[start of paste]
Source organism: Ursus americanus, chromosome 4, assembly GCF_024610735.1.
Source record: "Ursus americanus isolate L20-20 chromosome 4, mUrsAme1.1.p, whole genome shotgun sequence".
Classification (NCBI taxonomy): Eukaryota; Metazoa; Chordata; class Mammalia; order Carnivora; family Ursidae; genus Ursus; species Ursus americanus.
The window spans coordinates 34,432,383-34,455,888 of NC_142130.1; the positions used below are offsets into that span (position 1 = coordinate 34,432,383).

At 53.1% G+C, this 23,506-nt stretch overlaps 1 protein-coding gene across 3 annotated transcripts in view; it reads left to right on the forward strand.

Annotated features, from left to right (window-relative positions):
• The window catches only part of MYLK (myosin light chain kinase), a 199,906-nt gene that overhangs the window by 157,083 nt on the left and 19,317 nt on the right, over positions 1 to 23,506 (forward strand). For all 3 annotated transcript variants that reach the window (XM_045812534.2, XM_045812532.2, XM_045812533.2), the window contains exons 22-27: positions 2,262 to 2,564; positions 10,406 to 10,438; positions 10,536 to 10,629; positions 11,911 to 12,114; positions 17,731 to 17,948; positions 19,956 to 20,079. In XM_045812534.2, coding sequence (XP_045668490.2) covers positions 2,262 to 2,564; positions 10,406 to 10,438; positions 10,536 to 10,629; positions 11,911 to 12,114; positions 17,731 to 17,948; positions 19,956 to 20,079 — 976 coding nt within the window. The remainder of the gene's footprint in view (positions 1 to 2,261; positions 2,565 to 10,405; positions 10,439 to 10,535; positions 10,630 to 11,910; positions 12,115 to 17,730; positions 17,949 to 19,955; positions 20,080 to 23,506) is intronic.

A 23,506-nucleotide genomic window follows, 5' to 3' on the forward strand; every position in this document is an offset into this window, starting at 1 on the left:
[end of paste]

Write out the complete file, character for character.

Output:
Source organism: Ursus americanus, chromosome 4, assembly GCF_024610735.1.
Source record: "Ursus americanus isolate L20-20 chromosome 4, mUrsAme1.1.p, whole genome shotgun sequence".
Classification (NCBI taxonomy): Eukaryota; Metazoa; Chordata; class Mammalia; order Carnivora; family Ursidae; genus Ursus; species Ursus americanus.
The window spans coordinates 34,432,383-34,455,888 of NC_142130.1; the positions used below are offsets into that span (position 1 = coordinate 34,432,383).

At 53.1% G+C, this 23,506-nt stretch overlaps 1 protein-coding gene across 3 annotated transcripts in view; it reads left to right on the forward strand.

Annotated features, from left to right (window-relative positions):
• The window catches only part of MYLK (myosin light chain kinase), a 199,906-nt gene that overhangs the window by 157,083 nt on the left and 19,317 nt on the right, over positions 1 to 23,506 (forward strand). For all 3 annotated transcript variants that reach the window (XM_045812534.2, XM_045812532.2, XM_045812533.2), the window contains exons 22-27: positions 2,262 to 2,564; positions 10,406 to 10,438; positions 10,536 to 10,629; positions 11,911 to 12,114; positions 17,731 to 17,948; positions 19,956 to 20,079. In XM_045812534.2, coding sequence (XP_045668490.2) covers positions 2,262 to 2,564; positions 10,406 to 10,438; positions 10,536 to 10,629; positions 11,911 to 12,114; positions 17,731 to 17,948; positions 19,956 to 20,079 — 976 coding nt within the window. The remainder of the gene's footprint in view (positions 1 to 2,261; positions 2,565 to 10,405; positions 10,439 to 10,535; positions 10,630 to 11,910; positions 12,115 to 17,730; positions 17,949 to 19,955; positions 20,080 to 23,506) is intronic.

A 23,506-nucleotide genomic window follows, 5' to 3' on the forward strand; every position in this document is an offset into this window, starting at 1 on the left: